Northern Rivers Community Gallery : Pieces of Eight - Equine Inspired: Susanne Fraser Ceramic art
August 27, 2014 to October 05, 2014
Small electric kiln for bisque and decals. Gas Kiln for bisque & glazing. Woodfire Kiln. Stoneware, Porcelain and Earthenware clays and paperclay. 1300 oxidation, reduction and 1100 oxidation.
2008 - Bachelor Visual Arts – Southern Cross University Lismore
2003 - Diploma of Ceramics – TAFE Northern Rivers, Lismore
1986 - 1992 University of New England Armidale NSW, Units in Archeaology, History, Paleoanthropology and Aboriginal Studies.
1963 Intermediate Certificate Kyogle High School
2005 - Sanbao Ceramic Art Institute, Jingdezhen, China: www.chinaclayart.com
2009 - Pottery Workshop Jingdezhen China & research trip to Xian & Xining: www.potteryworkshop.org/jingdezhen/residencyprogram/
2010 - International Ceramic Artist Exhibition & Workshop Gangjin, South Korea, (August 7-20)
2014 - Art & Equine Haydon Hall Murrurundi 1st May – 1st June
2014 - Craft NSW –invited ceramicist Art and the Horse 28th Jan – 16th Feb
2010 - Spirited Horses Grafton Regional Gallery 7th July – Sunday 29th August 2010
2009 - Spring Carnival, Northern Rivers Community Gallery Ballina
2008 - Spirit of Yangzhou’s Horses, Wattling Galleries Southport
2005 - Impressions - Sanbao Ceramic Art Institute, Jingdezhen, China
Selected Group Exhibitions
2014 - Proposed exhibition Pieces of Eight Northern Rivers Community Gallery Ballina Aug-Sept
2014 - Proposed - Saphire 45th Brisbane Grammar School Art Show – invitation only – 22nd & 23rd August
2014 - John Villers Waltzing Matilda Outback Art Show - 5th may – 11th July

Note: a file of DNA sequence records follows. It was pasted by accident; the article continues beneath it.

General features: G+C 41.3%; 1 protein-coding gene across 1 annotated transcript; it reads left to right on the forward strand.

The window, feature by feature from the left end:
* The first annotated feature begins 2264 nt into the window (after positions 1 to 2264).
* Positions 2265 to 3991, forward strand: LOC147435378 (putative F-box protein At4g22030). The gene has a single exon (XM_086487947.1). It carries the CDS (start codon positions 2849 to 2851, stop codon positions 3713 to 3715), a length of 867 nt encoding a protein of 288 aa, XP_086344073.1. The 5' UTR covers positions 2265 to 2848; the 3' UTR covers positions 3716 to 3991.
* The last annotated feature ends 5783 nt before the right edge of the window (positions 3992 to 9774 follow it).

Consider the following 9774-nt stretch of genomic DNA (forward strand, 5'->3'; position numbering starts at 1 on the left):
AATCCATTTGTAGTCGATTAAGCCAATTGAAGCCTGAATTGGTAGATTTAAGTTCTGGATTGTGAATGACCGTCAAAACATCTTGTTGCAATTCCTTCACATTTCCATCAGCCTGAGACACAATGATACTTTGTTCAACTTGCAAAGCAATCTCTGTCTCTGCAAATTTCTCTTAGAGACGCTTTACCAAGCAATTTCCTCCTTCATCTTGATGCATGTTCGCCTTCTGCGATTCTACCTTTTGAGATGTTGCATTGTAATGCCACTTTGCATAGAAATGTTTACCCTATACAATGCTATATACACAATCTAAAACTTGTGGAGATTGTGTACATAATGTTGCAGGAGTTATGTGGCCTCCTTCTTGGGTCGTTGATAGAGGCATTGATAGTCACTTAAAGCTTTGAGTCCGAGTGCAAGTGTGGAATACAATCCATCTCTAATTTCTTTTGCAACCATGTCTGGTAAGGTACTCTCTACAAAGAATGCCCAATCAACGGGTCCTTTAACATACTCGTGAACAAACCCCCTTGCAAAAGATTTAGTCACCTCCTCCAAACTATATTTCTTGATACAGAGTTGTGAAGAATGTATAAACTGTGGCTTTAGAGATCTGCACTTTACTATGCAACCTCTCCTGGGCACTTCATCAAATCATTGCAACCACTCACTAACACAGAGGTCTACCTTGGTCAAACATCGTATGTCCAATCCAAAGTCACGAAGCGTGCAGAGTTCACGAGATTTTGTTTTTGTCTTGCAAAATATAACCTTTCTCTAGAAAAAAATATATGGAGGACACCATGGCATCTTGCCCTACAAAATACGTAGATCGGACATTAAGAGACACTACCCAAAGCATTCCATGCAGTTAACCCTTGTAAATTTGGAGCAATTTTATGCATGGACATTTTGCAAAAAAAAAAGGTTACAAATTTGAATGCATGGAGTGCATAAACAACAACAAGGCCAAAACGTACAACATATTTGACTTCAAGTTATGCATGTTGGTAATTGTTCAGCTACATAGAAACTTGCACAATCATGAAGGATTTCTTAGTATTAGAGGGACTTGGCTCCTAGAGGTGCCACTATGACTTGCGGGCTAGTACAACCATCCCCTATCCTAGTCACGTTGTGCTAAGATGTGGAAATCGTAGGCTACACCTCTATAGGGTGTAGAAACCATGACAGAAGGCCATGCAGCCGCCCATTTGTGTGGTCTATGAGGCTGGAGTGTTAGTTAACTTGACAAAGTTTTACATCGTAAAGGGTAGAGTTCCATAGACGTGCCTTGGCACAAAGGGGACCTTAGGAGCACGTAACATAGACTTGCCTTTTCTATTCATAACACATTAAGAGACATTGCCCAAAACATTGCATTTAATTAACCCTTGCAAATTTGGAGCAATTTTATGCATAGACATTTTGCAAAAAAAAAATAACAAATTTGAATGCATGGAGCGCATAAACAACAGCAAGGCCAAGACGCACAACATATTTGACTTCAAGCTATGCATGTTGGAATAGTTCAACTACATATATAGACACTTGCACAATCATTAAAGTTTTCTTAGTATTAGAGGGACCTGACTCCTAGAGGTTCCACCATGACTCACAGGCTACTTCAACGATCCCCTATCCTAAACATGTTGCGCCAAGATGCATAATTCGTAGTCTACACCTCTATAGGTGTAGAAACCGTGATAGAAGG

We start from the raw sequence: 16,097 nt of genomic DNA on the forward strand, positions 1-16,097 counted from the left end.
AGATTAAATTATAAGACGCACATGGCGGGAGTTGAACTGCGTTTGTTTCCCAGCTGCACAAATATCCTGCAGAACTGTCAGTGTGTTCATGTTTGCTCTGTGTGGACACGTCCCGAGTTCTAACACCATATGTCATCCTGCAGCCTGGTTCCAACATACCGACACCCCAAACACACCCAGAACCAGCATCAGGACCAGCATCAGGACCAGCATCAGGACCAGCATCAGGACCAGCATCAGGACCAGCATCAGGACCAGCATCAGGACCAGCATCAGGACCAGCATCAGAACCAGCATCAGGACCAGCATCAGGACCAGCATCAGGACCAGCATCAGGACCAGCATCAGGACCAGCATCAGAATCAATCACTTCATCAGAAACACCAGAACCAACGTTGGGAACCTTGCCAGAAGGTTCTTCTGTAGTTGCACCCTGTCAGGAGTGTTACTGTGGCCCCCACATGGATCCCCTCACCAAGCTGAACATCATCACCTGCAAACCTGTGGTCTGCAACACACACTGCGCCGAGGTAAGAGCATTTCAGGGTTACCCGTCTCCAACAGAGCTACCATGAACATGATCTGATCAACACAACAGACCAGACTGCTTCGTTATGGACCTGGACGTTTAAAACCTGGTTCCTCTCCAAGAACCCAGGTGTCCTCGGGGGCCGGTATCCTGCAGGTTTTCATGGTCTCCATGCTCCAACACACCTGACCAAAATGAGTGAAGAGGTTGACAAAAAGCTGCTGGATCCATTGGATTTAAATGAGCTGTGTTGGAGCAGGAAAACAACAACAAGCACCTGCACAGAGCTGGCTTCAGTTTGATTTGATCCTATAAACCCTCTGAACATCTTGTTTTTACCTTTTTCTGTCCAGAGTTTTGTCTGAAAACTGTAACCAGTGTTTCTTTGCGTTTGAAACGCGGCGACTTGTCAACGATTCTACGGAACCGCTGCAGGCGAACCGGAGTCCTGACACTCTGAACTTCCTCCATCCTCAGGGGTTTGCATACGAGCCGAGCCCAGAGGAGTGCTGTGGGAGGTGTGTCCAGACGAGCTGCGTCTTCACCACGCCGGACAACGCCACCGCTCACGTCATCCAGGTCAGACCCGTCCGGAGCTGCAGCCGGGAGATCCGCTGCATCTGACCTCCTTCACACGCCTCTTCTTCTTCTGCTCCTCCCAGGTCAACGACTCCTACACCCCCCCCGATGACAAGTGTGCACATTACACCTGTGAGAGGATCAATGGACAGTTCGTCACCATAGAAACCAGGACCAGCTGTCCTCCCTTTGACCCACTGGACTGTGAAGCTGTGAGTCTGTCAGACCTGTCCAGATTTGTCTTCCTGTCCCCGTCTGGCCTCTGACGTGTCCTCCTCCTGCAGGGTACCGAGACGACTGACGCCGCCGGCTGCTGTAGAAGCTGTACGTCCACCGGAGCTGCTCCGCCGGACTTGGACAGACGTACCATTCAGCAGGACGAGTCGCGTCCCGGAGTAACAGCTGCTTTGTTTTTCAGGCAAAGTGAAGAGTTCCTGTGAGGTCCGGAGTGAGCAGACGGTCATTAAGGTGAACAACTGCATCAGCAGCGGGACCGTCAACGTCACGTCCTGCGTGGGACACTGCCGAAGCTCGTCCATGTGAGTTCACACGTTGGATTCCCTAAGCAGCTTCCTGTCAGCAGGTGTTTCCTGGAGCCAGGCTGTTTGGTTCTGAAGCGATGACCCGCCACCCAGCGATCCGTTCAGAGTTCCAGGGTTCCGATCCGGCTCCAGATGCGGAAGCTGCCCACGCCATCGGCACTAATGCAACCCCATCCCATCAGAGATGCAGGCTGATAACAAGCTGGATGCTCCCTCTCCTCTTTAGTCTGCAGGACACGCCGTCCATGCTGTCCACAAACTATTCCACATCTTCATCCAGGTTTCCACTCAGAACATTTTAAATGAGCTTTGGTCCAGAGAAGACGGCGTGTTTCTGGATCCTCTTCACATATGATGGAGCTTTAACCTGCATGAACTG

2014 - Feb 28 6th April with Raglan at GAUGE 68 Glebe Pt Rd. Sydney
2013 - Amsterdam Art Fair with Retrospect Planet Byron Bay
2013 - Brussels & Milan Affordable Art Fair with Retrospect Planet Byron Bay
2013 - Table Manners – Group Show curated by Suvira McDonald - Northern Rivers Community Gallery Ballina Oct 2 – 27th
2012 - Stockholm Art Fair with Retrospect Planet Byron Bay Nov.
2012 - Table Manners – Group Show curated by Suvira McDonald Northern Rivers Community Gallery Ballina May 2nd – 27th
2012 - Dragons Back – Group Show, Tweed River Art Gallery, and 23rd March – 6th May tweed.nsw.gov.au/ArtGallery/ArtGalleryComingExhibitionsHome.aspx
2011 - Northern Style – Group Show -,Ceramics, Cudgegong Gallery, Gulgong, 2nd December 2011. – 30th January 2012
2011 - Artisans in the Garden, Lion Gate Lodge, Royal Botanical Gardens Sydney, 8th Oct – 16th Oct.
2010 - Border Art Prize Exhibition, Tweed River Art Gallery 3 December 2010 - 23 January 2011.
2010 - SOFA Chicago November 5-7.
2010 - Swallowing Clouds Northern Rivers Communities Gallery Ballina, September 4th – Oct 10th .
2010 - International Ceramic Artist Exhibition & Workshop Gangjin, South Korea August 7-20.
2009 - Post Cards Alumni Exhibition, Next Gallery SCU, Lismore
2008 - Guardians of Empress Wu, Art & Culture Exhibition, Byron Bay
FEHVA 48 hrs of Art Bangalow A&I Hall –
FEHVA 48 hrs of Art Bangalow A&I Hall –
Footprints – NEXT Art Gallery, Southern Cross University, Lismore
Stanthorpe Art Prize Exhibition - Stanthorpe Art Gallery, Stanthorpe
2007 - Transition Graduation Show Southern Cross University, Lismore
Diversity Dialogues: - The Alleyway Gallery –Lismore
2004 - Regional Treasures – ‘Pamela’ Lismore Regional Gallery, Lismore NSW
‘Bowl’d & Beautiful’ –‘3 Colours Ash’- Ceramic Art Gallery, Paddington
2003 - Thursday Plantation Sculpture Show - 'Tree of Life'
Grafton Regional Gallery
Gangjin Celadon Porcelain Festival Museum, South Korea